If you have "10 lineman capable of playing winning football" what possible excuse is there for trotting out the same duo/trio that couldn't move a 240-pound defensive end (who's 6'5", to boot – the adage "low man wins" shouldn't have been an issue!) and a 253-pound nose tackle when the team needed it most?

Sophomore Chris Watt purportedly pushed Stewart for his starting spot through the end of August camp. Watt's been a bit player to date while the affable Stewart has sometimes impressed, sometimes regressed and more than once lost the Saturday battle as a full-time guard. Is there nothing a player can do to be pulled from the field in game action on this team? Can you think of a more important time to demand better effort from your front line players than after that half-effort shown vs. Navy?

Speaking of squatter's rights: junior right guard Trevor Robinson wasn't part of the failed foot attempt in the New Meadowlands. He was, however, the 295-pound lineman shoved 7 yards back into QB Dayne Crist on the game's decisive 4th Down sack by 252-pound backup DE Shane Bothel.

Would Robinson's backup Alex Bullard or the aforementioned and supposedly on-the-cusp Watt lose focus at such a key time? Shouldn't the Irish staff have found out after Robinson's repeated half-hearted efforts over seven games were intermixed with some of the best one-on-one blocks you'll see on film? How can such variance in level of execution and effort continue?

No Irish lineman has hit more highs and lows as a run blocker or pass protector this season than Robinson, both at the line of scrimmage and in space. I have no idea how Robinson grades out other than it must vary wildly from play-to-play, series-to-series, and week-to-week.

If the interior (especially Robinson and Stewart) re-earn starting spots for Utah, so bet it. They were better than the competition in August practice sessions; there's a chance they're better in November. But if a first quarter vs. the Utes offers more of the same, shouldn't Watt, Bullard and Mike Golic, Jr. be given a chance to fight for their lunch money as well? If not, the staff's ‘Next Man In' mantra carries no weight.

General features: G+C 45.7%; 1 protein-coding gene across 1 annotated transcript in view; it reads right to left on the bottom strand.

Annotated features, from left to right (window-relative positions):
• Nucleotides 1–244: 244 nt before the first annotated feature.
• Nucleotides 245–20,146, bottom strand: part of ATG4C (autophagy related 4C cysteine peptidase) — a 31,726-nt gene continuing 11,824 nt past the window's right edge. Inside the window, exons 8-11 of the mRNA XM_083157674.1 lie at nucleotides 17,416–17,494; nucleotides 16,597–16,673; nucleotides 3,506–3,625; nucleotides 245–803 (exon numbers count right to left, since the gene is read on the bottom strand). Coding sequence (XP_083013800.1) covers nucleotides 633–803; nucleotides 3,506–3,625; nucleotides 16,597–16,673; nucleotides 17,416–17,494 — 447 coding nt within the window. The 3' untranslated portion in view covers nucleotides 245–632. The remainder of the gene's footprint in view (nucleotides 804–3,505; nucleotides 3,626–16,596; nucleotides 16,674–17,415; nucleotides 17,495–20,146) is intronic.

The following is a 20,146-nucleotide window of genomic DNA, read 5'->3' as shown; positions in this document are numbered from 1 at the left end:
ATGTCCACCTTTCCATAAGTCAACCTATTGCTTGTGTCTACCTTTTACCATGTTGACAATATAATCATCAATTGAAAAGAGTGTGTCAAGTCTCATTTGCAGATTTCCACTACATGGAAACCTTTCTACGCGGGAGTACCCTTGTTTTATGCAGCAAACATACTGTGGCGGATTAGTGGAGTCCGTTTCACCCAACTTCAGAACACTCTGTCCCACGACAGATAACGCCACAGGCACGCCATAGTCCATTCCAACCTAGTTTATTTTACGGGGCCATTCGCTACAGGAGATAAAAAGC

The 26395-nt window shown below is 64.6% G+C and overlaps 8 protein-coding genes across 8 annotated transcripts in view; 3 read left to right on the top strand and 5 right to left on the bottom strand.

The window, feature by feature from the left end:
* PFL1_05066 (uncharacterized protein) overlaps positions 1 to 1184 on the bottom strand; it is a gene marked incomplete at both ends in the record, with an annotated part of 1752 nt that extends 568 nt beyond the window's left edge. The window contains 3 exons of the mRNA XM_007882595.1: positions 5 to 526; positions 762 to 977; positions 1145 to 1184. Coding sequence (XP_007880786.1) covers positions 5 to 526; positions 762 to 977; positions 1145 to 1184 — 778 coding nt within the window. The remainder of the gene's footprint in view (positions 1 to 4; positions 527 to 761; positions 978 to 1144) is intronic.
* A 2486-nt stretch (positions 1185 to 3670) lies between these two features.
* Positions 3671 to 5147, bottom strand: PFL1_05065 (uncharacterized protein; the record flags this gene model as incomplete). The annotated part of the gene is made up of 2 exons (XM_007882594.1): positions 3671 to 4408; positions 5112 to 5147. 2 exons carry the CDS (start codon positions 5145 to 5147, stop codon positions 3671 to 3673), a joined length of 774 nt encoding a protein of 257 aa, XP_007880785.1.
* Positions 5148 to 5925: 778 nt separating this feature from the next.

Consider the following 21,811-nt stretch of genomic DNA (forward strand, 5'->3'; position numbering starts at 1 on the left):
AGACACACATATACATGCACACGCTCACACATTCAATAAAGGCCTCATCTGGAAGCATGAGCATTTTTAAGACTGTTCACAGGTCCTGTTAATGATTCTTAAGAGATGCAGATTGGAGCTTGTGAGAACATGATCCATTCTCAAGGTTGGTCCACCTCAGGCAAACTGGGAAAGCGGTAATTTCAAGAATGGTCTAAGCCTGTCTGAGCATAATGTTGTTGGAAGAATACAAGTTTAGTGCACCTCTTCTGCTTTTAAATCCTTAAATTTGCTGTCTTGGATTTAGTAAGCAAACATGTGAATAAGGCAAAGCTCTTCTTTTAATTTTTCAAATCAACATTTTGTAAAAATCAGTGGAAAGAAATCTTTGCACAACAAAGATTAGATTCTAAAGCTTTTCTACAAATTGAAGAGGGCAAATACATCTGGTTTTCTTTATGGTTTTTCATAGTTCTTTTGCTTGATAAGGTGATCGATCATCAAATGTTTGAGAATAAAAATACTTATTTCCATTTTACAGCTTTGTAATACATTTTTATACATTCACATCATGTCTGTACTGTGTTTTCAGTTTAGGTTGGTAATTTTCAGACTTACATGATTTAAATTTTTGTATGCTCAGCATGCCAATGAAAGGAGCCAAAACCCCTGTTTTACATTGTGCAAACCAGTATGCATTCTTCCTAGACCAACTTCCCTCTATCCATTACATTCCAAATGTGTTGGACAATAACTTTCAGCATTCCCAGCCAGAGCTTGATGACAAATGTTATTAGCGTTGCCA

There's a reason Notre Dame ranks among the nation's worst rushing programs over the last four years, and that onus doesn't rest on the team's three (respected and long-tenured) offensive line coaches in that span. I'm positive you can't cut collegiate athletes (thankfully). But I'm equally sure you can bench them.

Rees and potential relief

There aren't many backup quarterbacks in Irish history that have earned a forthcoming start as clearly as has Tommy Rees after his relief effort vs. Tulsa.

Junior Dayne Crist's approval rating was at an all-time low with Irish fans when he was lost for the season due to his second debilitating knee injury in the last 365 days. Of course, Rees wasn't the backup of choice among the masses, but he broke program records and brought the Irish to within a chip-shot from an emotional comeback win nonetheless.

(Plus he's already been involved in the biggest, most memorable mistake and controversy of his career, so nerves shouldn't be a problem…)

Rees will receive the lion's share of work next week and I believe he'll perform well in his first starting assignment vs. the favored Utes on November 6.

I have no idea how to prepare a third-string, emergency freshman quarterback whom you hope won't hit the field. But Rees' backup, Nate Montana, needs a definitive game package that can work vs. the Utes; then the Cadets, and finally USC.

As for the emergent on-field presence of either Andrew Hendrix (the People's Choice) or fellow freshman Luke Massa, should injury befall both Rees and Montana, I have a different take: Assuming both are functional, don't you dare play the better prospect, whomever that may be, because his is the future fifth season of eligibility you're trying to preserve.

The 2010 Irish could use a bowl game for many reasons, but a trip to a lower-tier bowl is hardly the end goal for this staff and program. Wasting a season of eligibility in what would likely be a fruitless pursuit of that means to a convenient end isn't prudent, that is, assuming Kelly believes one or both could be his offense's trigger man in the future.

Next in our Forward Thinking series: A complete overview of the team's specialty units.